Weaving sustainability into the fabric of the future

Posted on 5 Oct 2021 by Jonny Williamson

Carrington Textiles is the largest manufacturer of workwear fabric in the UK, producing 130 million metres annually across the international factories of the wider group, and exports to more than 80 countries. Based in Lancashire, the birthplace of British textiles, the business has 130 years of experience and one of Europe’s largest fully integrated textile processing and finishing operations. The company played a key role during the Coronavirus pandemic, supplying more than 10 million metres of specialised fabric to the healthcare sector in the UK and mainland Europe. It has also expanded its portfolio to supply flame retardant, waterproof, defence and sustainable fabrics to the market. The Manufacturer caught up with Research and Development Manager, Kirsty White, to hear how an innovation led environmental strategy is the ace up Carrington Textiles’ sleeve.

‘Eco-innovating’ is a key aspect of Carrington Textiles’ enviro-strategy. How does what you do in R&D support that?

We specialise in the development of fabrics capable of performing in the most demanding workplace environments including the emergency services, oil and gas, construction and healthcare. Longevity of the product is absolutely key to supplying markets such as these.

That doesn’t mean just deploying more efficient manufacturing techniques. It also means keeping up-to-date with exciting new technologies and fabric developments.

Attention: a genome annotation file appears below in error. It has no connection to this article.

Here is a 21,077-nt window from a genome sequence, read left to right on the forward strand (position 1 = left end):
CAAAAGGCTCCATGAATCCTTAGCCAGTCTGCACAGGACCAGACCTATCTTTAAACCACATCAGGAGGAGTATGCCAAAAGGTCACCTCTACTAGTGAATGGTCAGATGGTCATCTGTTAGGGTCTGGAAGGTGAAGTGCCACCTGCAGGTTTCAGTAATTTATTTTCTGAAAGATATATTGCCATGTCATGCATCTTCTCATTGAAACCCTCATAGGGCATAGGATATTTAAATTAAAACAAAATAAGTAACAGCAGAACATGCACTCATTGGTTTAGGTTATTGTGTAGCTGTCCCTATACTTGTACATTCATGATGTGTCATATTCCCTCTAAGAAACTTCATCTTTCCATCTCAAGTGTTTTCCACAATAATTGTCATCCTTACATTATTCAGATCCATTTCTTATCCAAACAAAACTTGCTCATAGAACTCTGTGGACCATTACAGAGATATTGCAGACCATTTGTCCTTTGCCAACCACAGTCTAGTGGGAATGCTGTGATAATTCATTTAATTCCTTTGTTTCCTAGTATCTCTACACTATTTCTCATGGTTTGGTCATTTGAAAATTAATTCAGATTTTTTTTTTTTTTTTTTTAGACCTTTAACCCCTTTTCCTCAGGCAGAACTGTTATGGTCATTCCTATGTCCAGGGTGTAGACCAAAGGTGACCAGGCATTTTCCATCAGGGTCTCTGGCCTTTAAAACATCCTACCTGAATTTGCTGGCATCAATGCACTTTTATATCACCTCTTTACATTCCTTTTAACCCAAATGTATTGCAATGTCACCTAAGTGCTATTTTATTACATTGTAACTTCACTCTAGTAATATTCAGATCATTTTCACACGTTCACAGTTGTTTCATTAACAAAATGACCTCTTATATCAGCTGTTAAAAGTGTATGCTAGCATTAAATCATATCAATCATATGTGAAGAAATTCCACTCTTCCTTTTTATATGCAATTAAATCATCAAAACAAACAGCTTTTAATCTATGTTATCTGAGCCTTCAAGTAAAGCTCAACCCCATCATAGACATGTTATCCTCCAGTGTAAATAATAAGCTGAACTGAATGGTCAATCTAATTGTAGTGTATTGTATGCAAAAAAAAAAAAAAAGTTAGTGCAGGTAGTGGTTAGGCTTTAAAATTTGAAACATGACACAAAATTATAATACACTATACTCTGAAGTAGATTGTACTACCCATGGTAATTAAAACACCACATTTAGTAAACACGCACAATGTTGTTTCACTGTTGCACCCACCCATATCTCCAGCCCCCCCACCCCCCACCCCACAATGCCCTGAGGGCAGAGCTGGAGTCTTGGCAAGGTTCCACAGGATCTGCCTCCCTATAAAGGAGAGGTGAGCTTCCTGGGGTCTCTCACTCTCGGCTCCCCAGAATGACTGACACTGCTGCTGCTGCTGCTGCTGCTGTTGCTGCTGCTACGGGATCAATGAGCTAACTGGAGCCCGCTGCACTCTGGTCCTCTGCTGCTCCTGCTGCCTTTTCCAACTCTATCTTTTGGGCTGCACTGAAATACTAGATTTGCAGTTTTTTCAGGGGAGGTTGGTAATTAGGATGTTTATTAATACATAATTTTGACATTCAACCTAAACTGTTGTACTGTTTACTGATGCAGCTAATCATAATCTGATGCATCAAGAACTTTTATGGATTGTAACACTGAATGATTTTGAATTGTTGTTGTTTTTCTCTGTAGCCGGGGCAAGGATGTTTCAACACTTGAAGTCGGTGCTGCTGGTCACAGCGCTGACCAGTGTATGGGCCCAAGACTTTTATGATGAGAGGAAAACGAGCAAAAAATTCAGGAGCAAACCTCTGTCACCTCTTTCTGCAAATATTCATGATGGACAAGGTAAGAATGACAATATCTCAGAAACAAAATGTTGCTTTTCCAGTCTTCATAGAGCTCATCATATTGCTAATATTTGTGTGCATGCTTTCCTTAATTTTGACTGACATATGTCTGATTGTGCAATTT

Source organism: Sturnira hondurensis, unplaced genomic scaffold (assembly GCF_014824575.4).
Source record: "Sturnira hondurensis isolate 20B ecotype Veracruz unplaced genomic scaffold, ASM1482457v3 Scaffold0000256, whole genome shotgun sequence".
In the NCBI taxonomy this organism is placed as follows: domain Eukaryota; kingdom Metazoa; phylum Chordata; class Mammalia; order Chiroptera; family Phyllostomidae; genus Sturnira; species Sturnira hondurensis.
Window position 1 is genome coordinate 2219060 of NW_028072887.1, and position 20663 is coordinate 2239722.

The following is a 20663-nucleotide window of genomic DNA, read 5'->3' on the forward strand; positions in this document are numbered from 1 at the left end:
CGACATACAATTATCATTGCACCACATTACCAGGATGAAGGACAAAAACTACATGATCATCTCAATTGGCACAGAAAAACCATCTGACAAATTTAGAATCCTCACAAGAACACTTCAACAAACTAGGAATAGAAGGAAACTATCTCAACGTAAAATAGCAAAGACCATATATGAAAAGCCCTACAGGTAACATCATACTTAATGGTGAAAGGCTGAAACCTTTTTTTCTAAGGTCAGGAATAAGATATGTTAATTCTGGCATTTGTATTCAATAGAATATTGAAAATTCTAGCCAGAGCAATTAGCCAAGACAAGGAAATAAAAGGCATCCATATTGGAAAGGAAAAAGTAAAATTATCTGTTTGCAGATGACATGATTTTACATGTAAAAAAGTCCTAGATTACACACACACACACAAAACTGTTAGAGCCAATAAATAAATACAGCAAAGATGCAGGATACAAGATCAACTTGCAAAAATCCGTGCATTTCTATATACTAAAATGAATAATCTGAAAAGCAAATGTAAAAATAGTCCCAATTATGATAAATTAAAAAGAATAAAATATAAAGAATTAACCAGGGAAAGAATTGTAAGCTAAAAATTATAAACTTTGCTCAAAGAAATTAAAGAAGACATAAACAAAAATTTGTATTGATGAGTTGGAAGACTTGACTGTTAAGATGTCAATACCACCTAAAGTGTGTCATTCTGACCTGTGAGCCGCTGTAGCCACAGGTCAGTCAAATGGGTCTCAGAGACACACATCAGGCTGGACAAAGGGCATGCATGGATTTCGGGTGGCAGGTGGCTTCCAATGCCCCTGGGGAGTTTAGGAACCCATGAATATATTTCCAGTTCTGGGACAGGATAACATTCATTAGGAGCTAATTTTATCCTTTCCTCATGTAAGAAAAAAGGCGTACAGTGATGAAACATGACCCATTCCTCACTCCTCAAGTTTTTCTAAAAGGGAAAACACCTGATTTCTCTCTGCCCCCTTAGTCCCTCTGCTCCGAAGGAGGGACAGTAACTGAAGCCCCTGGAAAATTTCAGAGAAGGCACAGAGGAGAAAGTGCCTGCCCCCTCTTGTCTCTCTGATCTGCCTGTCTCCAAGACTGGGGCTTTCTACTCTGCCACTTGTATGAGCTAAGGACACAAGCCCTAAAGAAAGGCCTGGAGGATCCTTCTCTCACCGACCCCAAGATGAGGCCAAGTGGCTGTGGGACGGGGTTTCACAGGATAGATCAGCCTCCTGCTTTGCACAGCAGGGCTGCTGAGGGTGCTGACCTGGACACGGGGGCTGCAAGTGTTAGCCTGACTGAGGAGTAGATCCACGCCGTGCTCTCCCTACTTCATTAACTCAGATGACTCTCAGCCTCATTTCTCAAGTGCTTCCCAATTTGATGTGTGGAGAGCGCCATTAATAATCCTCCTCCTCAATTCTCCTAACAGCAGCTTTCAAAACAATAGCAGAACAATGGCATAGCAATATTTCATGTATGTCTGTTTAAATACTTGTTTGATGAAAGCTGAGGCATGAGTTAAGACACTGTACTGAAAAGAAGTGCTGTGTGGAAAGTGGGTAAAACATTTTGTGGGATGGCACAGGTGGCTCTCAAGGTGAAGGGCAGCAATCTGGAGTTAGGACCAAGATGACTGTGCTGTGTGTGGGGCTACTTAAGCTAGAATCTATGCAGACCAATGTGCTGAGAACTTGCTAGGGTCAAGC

It can be a challenge to balance longevity and sustainability because recycled polyester, for example, typically doesn’t offer the same strength capabilities as virgin polyester. That’s why the research and development team are so instrumental.

Yet, changing one aspect of the process to make a product more sustainable can have a negative effect elsewhere in that product’s lifecycle. That’s why we take a wider holistic approach to sustainability across our operation and collaborate closely with fibre producers, spinners and weavers, our manufacturing sites and customers.

To continue being at the forefront of innovation means looking at what’s currently available in the market as well as what’s at the cutting-edge. It also means leveraging developments in other sectors adjacent to workwear such as outdoor textiles.

Kirsty White- R-D manager-Carrington Textiles. Image courtesy of Carrington Textiles

Kirsty White, Research and Development Manager at Carrington Textiles

What does your typical day look like?

I’m very fortunate that it varies from day to day. Being involved in most of R&D across our group requires a lot of coordination with our four production facilities: Pincroft Dyeing and Printing and Alltex Dyers and Finishers, both in the UK; Carrington Textiles International in Pakistan. MGC in Portugal, and Adventum Technologies in Russia.

In terms of fabric and product development, I work closely with our technical and quality teams, alongside our weaving partners to ensure the success of trials across all sites.

We conduct tests to validate the greige [the raw, unprocessed fabric] before it goes into production along with end process and final product testing.

Carrington Textiles is a member of several key sector bodies, including The European Textile Services Association and The Microfibre Consortium, which aims to minimise fibre fragmentation and its release into the environment

We’re also involved in lots of national and international R&D projects, such as POPFREE which aims to develop water and dirt repellent clothing without the use of harmful PFAS [fluorine].